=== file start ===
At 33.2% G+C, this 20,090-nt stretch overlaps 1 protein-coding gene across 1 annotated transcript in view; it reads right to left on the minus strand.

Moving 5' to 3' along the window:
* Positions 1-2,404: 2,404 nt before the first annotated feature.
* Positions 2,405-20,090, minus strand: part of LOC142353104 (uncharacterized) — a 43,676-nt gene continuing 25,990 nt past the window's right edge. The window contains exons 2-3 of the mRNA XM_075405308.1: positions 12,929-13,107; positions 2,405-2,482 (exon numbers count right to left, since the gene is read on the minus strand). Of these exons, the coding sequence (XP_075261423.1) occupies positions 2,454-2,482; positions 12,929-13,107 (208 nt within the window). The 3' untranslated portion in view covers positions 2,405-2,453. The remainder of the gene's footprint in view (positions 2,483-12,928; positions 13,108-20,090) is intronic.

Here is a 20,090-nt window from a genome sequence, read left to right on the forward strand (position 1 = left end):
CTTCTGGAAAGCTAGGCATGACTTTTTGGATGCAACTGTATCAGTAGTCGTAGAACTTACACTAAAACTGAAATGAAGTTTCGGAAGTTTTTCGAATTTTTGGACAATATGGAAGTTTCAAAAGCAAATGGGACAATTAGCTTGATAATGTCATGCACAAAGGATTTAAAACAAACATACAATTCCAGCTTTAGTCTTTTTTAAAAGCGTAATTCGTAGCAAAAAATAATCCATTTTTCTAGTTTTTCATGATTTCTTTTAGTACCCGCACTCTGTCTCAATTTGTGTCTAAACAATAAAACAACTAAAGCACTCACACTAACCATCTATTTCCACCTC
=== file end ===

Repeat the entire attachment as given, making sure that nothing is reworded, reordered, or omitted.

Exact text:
At 33.2% G+C, this 20,090-nt stretch overlaps 1 protein-coding gene across 1 annotated transcript in view; it reads right to left on the minus strand.

Moving 5' to 3' along the window:
* Positions 1-2,404: 2,404 nt before the first annotated feature.
* Positions 2,405-20,090, minus strand: part of LOC142353104 (uncharacterized) — a 43,676-nt gene continuing 25,990 nt past the window's right edge. The window contains exons 2-3 of the mRNA XM_075405308.1: positions 12,929-13,107; positions 2,405-2,482 (exon numbers count right to left, since the gene is read on the minus strand). Of these exons, the coding sequence (XP_075261423.1) occupies positions 2,454-2,482; positions 12,929-13,107 (208 nt within the window). The 3' untranslated portion in view covers positions 2,405-2,453. The remainder of the gene's footprint in view (positions 2,483-12,928; positions 13,108-20,090) is intronic.

Here is a 20,090-nt window from a genome sequence, read left to right on the forward strand (position 1 = left end):
CTTCTGGAAAGCTAGGCATGACTTTTTGGATGCAACTGTATCAGTAGTCGTAGAACTTACACTAAAACTGAAATGAAGTTTCGGAAGTTTTTCGAATTTTTGGACAATATGGAAGTTTCAAAAGCAAATGGGACAATTAGCTTGATAATGTCATGCACAAAGGATTTAAAACAAACATACAATTCCAGCTTTAGTCTTTTTTAAAAGCGTAATTCGTAGCAAAAAATAATCCATTTTTCTAGTTTTTCATGATTTCTTTTAGTACCCGCACTCTGTCTCAATTTGTGTCTAAACAATAAAACAACTAAAGCACTCACACTAACCATCTATTTCCACCTC